Strange Man Attacks Age 16 Girl At Bus Stop, Then Driver Pulls Up And Knows Something’s Wrong

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Ny’ja Davis is a high-achieving high school student. She attends school in a neighboring city; this school is renowned for its academic programs. To get there, Ny’ja must ride the bus each day.

February 6th was an ordinary day, just like all the others. She arrived at the bus stop; unease crept over her skin as a man sat down beside her. He stared at Ny’ja with such intensity she rose and decided to wait at the curb. Discomfort turned to terror as she felt the man grab the straps of her backpack.

“He started pulling on me, yanking on me and grabbing on me,” Ny’ja recalled. “I started screaming  for somebody to help me, but nobody came.”

Then, like a warrior on a mission, her rescuer arrived to save the day. 65-year-old Socorro Pelayo pulled up in her bus and opened the doors. She knew immediately that Ny’ja was in distress. The young girl clambered aboard the bus; she was shaking and crying, but thankfully, safe.

The bus driver closed the doors in the evil man’s face. He persisted pounding on the side of the vehicle as Pelayo called the police.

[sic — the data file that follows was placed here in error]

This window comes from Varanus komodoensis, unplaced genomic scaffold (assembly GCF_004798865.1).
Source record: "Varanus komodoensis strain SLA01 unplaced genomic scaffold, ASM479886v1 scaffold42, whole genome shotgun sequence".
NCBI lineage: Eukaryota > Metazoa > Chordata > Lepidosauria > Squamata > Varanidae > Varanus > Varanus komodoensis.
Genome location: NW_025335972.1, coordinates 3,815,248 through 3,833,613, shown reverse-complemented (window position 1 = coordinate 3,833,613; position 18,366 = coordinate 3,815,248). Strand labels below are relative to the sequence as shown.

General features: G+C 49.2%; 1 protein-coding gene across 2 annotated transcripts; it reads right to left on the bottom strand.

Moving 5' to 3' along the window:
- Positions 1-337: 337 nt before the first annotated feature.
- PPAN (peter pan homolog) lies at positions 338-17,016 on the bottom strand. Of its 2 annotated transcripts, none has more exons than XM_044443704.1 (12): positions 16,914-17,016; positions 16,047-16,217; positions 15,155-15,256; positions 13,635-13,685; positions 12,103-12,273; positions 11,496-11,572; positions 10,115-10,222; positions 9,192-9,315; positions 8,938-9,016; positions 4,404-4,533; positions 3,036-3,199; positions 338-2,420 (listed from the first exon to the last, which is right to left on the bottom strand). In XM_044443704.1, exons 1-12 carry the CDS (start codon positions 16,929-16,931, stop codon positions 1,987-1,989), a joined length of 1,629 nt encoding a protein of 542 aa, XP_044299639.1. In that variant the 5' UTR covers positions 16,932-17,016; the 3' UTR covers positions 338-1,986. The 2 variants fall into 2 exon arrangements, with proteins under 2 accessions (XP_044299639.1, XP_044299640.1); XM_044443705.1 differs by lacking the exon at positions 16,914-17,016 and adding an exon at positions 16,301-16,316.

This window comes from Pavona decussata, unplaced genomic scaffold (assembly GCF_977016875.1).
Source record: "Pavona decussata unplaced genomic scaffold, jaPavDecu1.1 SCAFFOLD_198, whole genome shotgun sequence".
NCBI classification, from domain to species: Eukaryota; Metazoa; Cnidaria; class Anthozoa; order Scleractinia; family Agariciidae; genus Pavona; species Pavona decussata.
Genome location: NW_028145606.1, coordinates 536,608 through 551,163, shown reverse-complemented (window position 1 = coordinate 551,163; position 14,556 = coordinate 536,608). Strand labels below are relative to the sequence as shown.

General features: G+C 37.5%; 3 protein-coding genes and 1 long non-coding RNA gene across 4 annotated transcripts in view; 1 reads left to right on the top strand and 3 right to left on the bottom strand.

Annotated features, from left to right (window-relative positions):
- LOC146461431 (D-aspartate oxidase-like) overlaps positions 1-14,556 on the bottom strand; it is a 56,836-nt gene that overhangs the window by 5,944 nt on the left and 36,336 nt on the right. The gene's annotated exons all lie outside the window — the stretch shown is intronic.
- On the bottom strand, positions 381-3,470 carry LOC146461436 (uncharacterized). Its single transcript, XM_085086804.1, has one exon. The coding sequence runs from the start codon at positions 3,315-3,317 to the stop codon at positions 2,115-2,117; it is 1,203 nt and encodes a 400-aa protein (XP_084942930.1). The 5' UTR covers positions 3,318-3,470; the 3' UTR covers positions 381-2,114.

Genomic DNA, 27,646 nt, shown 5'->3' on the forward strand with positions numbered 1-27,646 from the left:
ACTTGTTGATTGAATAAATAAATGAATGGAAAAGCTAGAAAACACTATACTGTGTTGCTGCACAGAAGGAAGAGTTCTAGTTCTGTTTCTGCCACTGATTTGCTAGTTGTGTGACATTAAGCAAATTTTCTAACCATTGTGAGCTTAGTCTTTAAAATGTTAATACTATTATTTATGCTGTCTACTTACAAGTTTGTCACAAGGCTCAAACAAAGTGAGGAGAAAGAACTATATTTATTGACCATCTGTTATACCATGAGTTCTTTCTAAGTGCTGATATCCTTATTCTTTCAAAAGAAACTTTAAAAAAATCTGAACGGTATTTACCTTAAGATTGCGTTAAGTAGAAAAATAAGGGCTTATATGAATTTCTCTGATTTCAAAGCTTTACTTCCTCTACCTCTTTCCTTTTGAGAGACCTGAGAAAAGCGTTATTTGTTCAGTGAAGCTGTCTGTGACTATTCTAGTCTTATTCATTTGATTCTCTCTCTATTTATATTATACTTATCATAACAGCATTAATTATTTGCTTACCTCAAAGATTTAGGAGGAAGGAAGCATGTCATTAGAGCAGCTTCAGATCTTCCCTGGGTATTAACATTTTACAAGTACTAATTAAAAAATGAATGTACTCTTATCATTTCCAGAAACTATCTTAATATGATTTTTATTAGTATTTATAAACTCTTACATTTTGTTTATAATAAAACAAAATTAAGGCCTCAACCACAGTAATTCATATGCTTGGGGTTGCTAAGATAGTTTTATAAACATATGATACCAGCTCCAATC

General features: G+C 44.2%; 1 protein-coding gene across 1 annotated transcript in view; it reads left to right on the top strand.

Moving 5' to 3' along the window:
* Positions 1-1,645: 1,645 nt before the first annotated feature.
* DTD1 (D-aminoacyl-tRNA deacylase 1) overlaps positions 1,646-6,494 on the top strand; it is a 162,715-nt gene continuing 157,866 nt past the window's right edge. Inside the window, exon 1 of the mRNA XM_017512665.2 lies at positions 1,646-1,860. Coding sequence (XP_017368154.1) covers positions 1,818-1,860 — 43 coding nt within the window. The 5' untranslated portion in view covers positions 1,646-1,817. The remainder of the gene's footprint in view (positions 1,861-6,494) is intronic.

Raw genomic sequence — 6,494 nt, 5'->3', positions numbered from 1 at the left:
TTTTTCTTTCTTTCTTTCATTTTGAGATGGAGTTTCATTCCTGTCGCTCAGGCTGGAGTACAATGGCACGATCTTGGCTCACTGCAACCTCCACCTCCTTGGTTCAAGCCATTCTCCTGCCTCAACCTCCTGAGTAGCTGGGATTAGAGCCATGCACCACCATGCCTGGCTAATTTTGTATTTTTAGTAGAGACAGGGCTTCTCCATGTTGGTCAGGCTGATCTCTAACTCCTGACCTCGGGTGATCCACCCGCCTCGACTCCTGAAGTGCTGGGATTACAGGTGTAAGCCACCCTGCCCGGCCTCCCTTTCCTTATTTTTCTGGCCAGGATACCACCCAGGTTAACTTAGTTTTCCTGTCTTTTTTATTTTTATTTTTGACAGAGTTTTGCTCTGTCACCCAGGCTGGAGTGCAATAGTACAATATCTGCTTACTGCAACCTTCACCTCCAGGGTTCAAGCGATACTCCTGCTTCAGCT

“She was crying and scared,” Pelayo said of Ny’ja. “I said, ‘Hold on, the police are coming.’”

The kind woman assured the terrified girl she was all right and out of harm’s way: “He wasn’t getting on my bus,”  she said of Ny’ja’s attacker.

Soon after, Fresno police arrested 29-year-old Julian Medina. He was charged with alleged felony sexual battery and annoyance/molestation of a child. Sgt. Israel Reyes, Medina admitted he had every intention of raping the teenager. The arrival of the bus ruined his disgusting plans.

Pelayo has been a bus driver for more than 30 years. She prays over her bus and her route daily: “I touch every seat and say, ‘God, cover all these people and help them. Bless them,’.

“I tell God, ‘You drive this bus,’” Pelayo said. “I’m not driving this bus.”

Pelayo has been called a hero, but she dismisses the praise. It’s nothing to protect and keep others safe she says. It’s what she does as a bus driver. Her love for her job and those she serves comes from her heart. Looking after others comes with the territory.

“We appreciate her, and I thank God for her,” said Ny’ja’s mother, Lakayla Green.

She might be a bus driver by trade, but Pelayo is and will always be a guardian angel to Ny’ja and her family. Ny’ja remained alert, listening to her gut. I’m glad she’s safe.

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